Thus, section 11469 provides as follows:  “In order to ensure the proper utilization of the laws permitting the seizure and forfeiture of property under this chapter, the Legislature hereby establishes the following guidelines:  [¶] (a) Law enforcement is the principal objective of forfeiture.   Potential revenue must not be allowed to jeopardize the effective investigation and prosecution of criminal offenses, officer safety, the integrity of ongoing investigations, or the due process rights of citizens. [¶] (b) No prosecutor's or sworn law enforcement officer's employment or salary shall be made to depend upon the level of seizures or forfeitures he or she achieves. [¶] (c) Whenever appropriate, prosecutors should seek criminal sanctions as to the underlying criminal acts which give rise to the forfeiture action. [¶] (d) Seizing agencies shall have a manual detailing the statutory grounds for forfeiture and all applicable policies and procedures.   The manual shall include procedures for prompt notice to interest-holders, the expeditious release of seized property, where appropriate, and the prompt resolution of claims of innocent ownership. [¶] (e) Seizing agencies shall implement training for officers assigned to forfeiture programs, which training should be ongoing. [¶] (f) Seizing agencies shall avoid any appearance of impropriety in the sale or acquisition of forfeited property. [¶] (g) Seizing agencies shall not put any seized or forfeited property into service.[¶] (h) Unless otherwise provided by law, forfeiture proceeds shall be maintained in a separate fund or account subject to appropriate accounting controls and annual financial audits of all deposits and expenditures. [¶] (i) Seizing agencies shall ensure that seized property is protected and its value preserved. [¶] (j) Although civil forfeiture is intended to be remedial by removing the tools and profits from those engaged in the illicit drug trade, it can have harsh effects on property owners in some circumstances.   Therefore, law enforcement shall seek to protect the interests of innocent property owners, guarantee adequate notice and due process to property owners, and ensure that forfeiture serves the remedial purpose of the law.”

2. Uniform Treatment Throughout the State

In ascertaining whether the drug-related vehicle forfeiture statute preempts municipal regulation, we must next examine whether the subject requires uniform treatment throughout the state.  (In re Lane (1962) 58 Cal.2d 99, 111, 22 Cal.Rptr. 857, 372 P.2d 897 (conc. opn. of Gibson, C.J.).)   Sacramento claims that it responded to the unique complaints of its citizens to remove blight from their neighborhoods.   We find little, if any, evidence in this record to document that Sacramento's problems differ to any significant extent from those of other cities, and such a proposition is particularly suspect given the number and similarity of the municipal ordinances enacted by local governments throughout the state.  (See, e.g., Horton, supra, 82 Cal.App.4th at p. 584, 98 Cal.Rptr.2d 371;  Stockton Mun.Code, ch. 5, part XXV, Seizure and Forfeiture of Nuisance Vehicles, § 5-1000 et seq.)   Moreover, Sacramento would have us believe that the Legislature intended to permit ordinances allowing forfeiture of a vehicle where an alleged petty drug buyer is acquitted but to require a serious drug dealer to be convicted before forfeiting a vehicle.   Similarly, Sacramento's argument implies that the Legislature envisioned local ordinances that provide no exemptions for innocent owners when their vehicles are used to buy a small amount of drugs while exempting those innocent owners whose vehicles were used to sell large amounts of drugs.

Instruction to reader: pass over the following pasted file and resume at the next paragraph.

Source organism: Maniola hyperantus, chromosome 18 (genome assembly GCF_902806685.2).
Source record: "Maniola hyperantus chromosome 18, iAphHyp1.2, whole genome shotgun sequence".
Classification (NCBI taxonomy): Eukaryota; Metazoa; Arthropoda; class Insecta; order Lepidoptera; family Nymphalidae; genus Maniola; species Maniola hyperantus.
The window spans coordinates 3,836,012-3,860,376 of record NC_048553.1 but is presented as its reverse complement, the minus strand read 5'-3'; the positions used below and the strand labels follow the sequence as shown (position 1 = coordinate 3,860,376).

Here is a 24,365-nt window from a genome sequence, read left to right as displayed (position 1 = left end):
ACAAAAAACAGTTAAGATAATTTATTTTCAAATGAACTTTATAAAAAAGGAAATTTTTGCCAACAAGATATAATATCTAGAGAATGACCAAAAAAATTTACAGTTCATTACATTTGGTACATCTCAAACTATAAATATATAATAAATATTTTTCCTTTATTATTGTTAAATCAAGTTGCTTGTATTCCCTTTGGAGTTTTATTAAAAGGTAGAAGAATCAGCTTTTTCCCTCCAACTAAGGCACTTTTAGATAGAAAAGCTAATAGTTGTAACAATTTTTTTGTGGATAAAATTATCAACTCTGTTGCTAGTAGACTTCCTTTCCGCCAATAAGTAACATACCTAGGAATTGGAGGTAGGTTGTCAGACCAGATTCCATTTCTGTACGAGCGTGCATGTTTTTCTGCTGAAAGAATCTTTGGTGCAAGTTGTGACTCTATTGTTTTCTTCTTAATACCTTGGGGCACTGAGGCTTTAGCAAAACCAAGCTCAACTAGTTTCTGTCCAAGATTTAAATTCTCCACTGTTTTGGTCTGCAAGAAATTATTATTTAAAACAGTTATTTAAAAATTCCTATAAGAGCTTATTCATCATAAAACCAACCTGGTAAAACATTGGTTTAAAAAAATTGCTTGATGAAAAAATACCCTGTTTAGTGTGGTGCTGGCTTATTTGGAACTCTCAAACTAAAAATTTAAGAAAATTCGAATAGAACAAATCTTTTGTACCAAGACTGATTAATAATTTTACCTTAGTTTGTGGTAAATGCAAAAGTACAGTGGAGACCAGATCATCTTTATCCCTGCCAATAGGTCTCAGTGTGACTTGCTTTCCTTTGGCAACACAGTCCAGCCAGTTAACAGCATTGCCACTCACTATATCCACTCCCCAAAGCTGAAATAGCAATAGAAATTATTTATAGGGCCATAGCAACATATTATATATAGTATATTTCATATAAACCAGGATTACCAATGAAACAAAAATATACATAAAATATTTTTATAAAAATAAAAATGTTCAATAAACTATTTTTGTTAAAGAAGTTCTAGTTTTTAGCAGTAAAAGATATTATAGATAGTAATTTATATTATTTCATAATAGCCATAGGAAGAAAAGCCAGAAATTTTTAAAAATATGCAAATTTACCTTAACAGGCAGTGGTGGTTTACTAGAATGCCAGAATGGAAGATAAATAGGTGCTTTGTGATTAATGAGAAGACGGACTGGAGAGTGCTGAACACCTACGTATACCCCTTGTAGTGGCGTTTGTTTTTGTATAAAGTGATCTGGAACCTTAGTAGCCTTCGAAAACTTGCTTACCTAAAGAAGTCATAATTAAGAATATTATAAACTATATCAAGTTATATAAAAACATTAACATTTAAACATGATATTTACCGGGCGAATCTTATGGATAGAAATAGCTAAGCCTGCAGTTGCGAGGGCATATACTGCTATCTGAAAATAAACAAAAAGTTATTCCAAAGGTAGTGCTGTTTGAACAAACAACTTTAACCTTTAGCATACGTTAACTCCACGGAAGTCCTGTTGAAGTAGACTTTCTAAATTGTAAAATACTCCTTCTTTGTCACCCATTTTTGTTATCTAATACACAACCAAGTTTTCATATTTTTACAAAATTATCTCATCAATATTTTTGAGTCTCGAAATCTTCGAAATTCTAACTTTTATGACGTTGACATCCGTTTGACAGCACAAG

The court in Horton held that the Legislature's failure to expressly include drug buyers within the drug-related forfeiture statute meant it failed to fully occupy the field and did not preclude ordinances tailor-made for individual communities.  (Horton, supra, 82 Cal.App.4th at pp. 586-587, 98 Cal.Rptr.2d 371.)   The court rejected the notion that the exclusion was intentional and consistent with the Legislature's objective to restrain law enforcement and limit forfeiture to the bigger players in the drug trade.  (Ibid.) We agree with Hernandez that the Legislature's exclusion of petty buyers is more indicative of an intent to occupy the field than to allow municipalities to enact more Draconian forfeiture ordinances targeted at the lowest participants in the illegal drug food chain.   We cannot accept Horton's conclusion that the Legislature left “untouched” the subject matter regulated by the ordinance given the broad scope and detailed parameters set forth in the statute regarding the forfeiture of vehicles used as instrumentalities of the drug trade.  (Ibid.)

3. Comprehensive Legislation Precludes Local Regulation

The drug-related forfeiture statute that emerged after five years of experimentation and rancor demonstrates a legislative choice to completely divest Sacramento of its constitutional police power to regulate forfeiture.   Such “wholesale divestiture” is comparable to the Legislature's preemption of the field of subprime home mortgage lending described in American Financial, supra, 34 Cal.4th at pages 1246-1248, 23 Cal.Rptr.3d 453, 104 P.3d 813 and quite unlike the Legislature's modest incursion into the field of gun control summarized in California Rifle, supra, 66 Cal.App.4th at pages 1311-1313, 78 Cal.Rptr.2d 591.

In American Financial, the majority and the dissent examined the legislative history of the laws regulating predatory lending to ascertain whether the Legislature clearly intended to occupy the field and thereby preclude local regulation.  (American Financial, supra, 34 Cal.4th at pp. 1255, 1265-1266, 23 Cal.Rptr.3d 453, 104 P.3d 813.)   Comprehensive legislation to combat predatory lending practices in the subprime home mortgage market (Fin.Code, §§ 4970-4979.8 (Division 1.6)) “delineates at length what mortgages are covered, what lending acts are prohibited, who can be held liable for violations of Division 1.6, the various enforcement mechanisms available, who may invoke such enforcement mechanisms, and defenses to such violations.”  (American Financial, supra, 34 Cal.4th at p. 1254, 23 Cal.Rptr.3d 453, 104 P.3d 813.)   The majority held that the “provisions of Division l.6 ‘are so extensive in their scope that they clearly show an intention by the Legislature to adopt a general scheme for the regulation of’ predatory lending tactics in home mortgages.”  (American Financial, at pp. 1254-1255, 23 Cal.Rptr.3d 453, 104 P.3d 813.)